Decision expected tomorrow in Mann UVa FOIA case

At the blog “Open Virginia Law” they are discussing the Mann case and potential impacts, as a new session results will be published from the Supreme Court of Virginia, and it’s likely the Mann/UVa case is one of them.

Insiders tell me that even if Mann/UVa loses, they’ll likely take a on a new position and file a claim of First Amendment right to academic freedom prohibiting release of the ClimateGate and HockeyStick emails, and surely will again encourage Mann to join, each claiming the right rests with them. With Mann, it’s all about delaying the inevitable, unless of course somebody like the hero of Climategate “FOIA” decides to take matters into their own hands and stop this abuse of the legal system and FOIA law by making an email dump. I don’t underestimate that possibility.

Here’s the situation:

Climate change’s looming impact on Virginia’s FOIA

A FOIA case is pending before the Supreme Court of Virginia.  Given the Court’s recent history (for example, on cameras in the courtroom and FOIA and the SCC), that alone is cause for concern.  This post discusses the case, what’s at issue, and how it matters for open government in Virginia.

Later this week, probably on Thursday, April 17th, the Supreme Court of Virginia will release its next batch of opinions.  The Court hears cases in sessions, which happen about every 6-8 weeks.  By tradition, the Court releases all published opinions in cases argued at the previous session on the last day of the next session.  The Court isn’t required to follow that schedule; it can take as long as it wants.  But month in and month out, the Court follows its traditional schedule in all manner of cases, complicated and simple, controversial and not.

It is cause for raised eyebrows therefore that the Court missed its usual timeframe on one case (record no. 130934) argued in January: the entity formerly known as the American Tradition Institute (ATI) and Virginia Delegate (and Congressional candidate) Bob Marshall v. the University of Virginia and former UVA professor Michael Mann.  This is pure speculation, but there may be multiple opinions or close questions where the Court wanted to write carefully.  For our purposes, the key points are that a FOIA case has reached Virginia’s top court, with significant implications for all Virginia citizens.

Case background

Some may remember the Supreme Court’s 2012 opinion concluding that then-Attorney General Ken Cuccinelli could not obtain Mann’s e-mails and records as part of an AG investigation of whether Mann’s climate research and publications constituted fraud.  The ATI and Marshall, also in the climate change skeptic camp, have been trying to obtain Mann’s e-mails and records through the Virginia Freedom of Information Act (FOIA).  UVA provided some documents but withheld thousands of others.  ATI also has ponied up $4,000 for UVA’s review of the records so far.  ATI & Marshall want the withheld records disclosed and their money back.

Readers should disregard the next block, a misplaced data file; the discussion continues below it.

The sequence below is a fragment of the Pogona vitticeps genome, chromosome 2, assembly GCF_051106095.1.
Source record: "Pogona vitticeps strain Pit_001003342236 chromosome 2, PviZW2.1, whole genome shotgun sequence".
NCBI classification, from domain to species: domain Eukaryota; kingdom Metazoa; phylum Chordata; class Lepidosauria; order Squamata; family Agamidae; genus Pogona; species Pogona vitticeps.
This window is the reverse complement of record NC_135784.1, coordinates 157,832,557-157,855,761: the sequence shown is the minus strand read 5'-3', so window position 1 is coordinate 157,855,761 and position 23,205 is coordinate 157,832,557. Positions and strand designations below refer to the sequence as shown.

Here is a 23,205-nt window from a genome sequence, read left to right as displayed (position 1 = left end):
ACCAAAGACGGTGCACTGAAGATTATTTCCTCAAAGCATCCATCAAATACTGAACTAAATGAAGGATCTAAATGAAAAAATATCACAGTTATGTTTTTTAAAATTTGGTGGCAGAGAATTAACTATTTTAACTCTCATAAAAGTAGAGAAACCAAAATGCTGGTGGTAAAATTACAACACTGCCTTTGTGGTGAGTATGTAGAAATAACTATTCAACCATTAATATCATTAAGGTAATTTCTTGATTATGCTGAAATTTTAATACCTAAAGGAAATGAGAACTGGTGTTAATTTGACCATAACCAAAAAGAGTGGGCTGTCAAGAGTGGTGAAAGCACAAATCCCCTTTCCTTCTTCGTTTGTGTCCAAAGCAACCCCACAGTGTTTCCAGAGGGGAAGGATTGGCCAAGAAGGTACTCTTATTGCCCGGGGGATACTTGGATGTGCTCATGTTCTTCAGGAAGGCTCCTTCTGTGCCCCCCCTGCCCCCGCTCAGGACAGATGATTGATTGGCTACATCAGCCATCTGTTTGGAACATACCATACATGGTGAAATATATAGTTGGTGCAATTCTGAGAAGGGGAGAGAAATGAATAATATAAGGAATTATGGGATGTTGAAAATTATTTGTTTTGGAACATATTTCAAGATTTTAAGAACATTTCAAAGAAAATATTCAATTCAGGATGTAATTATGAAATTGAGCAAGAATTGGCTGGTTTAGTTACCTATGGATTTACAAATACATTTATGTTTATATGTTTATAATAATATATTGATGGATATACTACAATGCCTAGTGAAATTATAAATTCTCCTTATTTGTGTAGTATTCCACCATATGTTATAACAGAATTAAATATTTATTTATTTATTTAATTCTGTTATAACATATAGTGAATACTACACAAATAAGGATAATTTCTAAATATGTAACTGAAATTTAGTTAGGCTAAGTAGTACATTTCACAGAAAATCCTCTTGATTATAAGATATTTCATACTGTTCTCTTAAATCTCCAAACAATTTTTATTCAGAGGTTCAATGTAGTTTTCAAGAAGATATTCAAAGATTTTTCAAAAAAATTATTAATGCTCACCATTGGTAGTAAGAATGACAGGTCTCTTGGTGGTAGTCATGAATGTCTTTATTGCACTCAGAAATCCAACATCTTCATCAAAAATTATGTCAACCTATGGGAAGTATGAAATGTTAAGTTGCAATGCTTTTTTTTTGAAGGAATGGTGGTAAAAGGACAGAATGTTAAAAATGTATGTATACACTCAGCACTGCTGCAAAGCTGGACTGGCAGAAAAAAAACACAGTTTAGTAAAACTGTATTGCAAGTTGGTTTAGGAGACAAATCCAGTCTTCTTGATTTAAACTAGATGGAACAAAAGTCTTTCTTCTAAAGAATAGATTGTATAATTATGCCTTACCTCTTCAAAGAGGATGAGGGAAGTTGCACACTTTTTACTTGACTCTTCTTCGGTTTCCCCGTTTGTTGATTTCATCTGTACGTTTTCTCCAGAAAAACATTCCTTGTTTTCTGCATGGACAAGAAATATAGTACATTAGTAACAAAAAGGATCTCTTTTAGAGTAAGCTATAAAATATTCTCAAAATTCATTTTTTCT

The trial court ruled for UVA, concluding both that the records were exempt and that UVA could charge for its FOIA exemption review.

Read the entire story here: http://www.openvirginialaw.com/2014/04/climate-change-virginia-foia/

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43 Responses to Decision expected tomorrow in Mann UVa FOIA case

  1. From personal experience…If you have to ask the answer is always no.

  2. Cold in Wisconsin says:

    I wonder if Edward Snowden or any of his Russian hacker pals would like to take this on. There may be a Pulitzer Prize in it for someone.

  3. John Whitman says:

    What the VA Supreme Court decision will be is not in my knowledge frame.

    John

  4. Duster says:

    How many of the VSC judges are UVA graduates?

  5. kim says:

    Speculating wildly, there will be no release this week. Judges hate to be made fools of, and discovery in the Mann/Steyn case may soon expose the Supreme Court judges to the possibility. If there is release, it will favor the FOI actors, because the Judges will have seen enough tomfoolery already.

    The amicus briefs highlight a class struggle, hoi polloi vs the elite.
    ============

  6. Bruce Cobb says:

    “Academic freedom” would be quite a stretch, even for them.

  7. The suggested ploy for Mann et al would continue the policy of outspending the opposition into submission – lets face it, it’s all he’s got.

  8. How can a First Amendment claim of “academic freedom” justify concealing the “academic” methodology? The First Amendment is about freedom of speech/press/religion. Compelling someone whose research is funded by government money to reveal all of that research in no way abridges anyone’s freedom of speech. It just forces the process to be open.

    And if the process isn’t open, it isn’t “science”.

  9. PeteJ says:

    What’s this argument that the FOI does not apply to constitutionally authorized entities but only to legislatively authorized “public body” entities??? Does the UVA have a charter written into the VA constitution like in the SCC case which would allow it to duck the law?

  10. PeteJ says:

    I forgot, in Cartright the SCVA found that provisions of the VFOIA are to be `liberally construed’ so, I guess we have to get inside the mind of a liberal to figure out how the case is to be decided.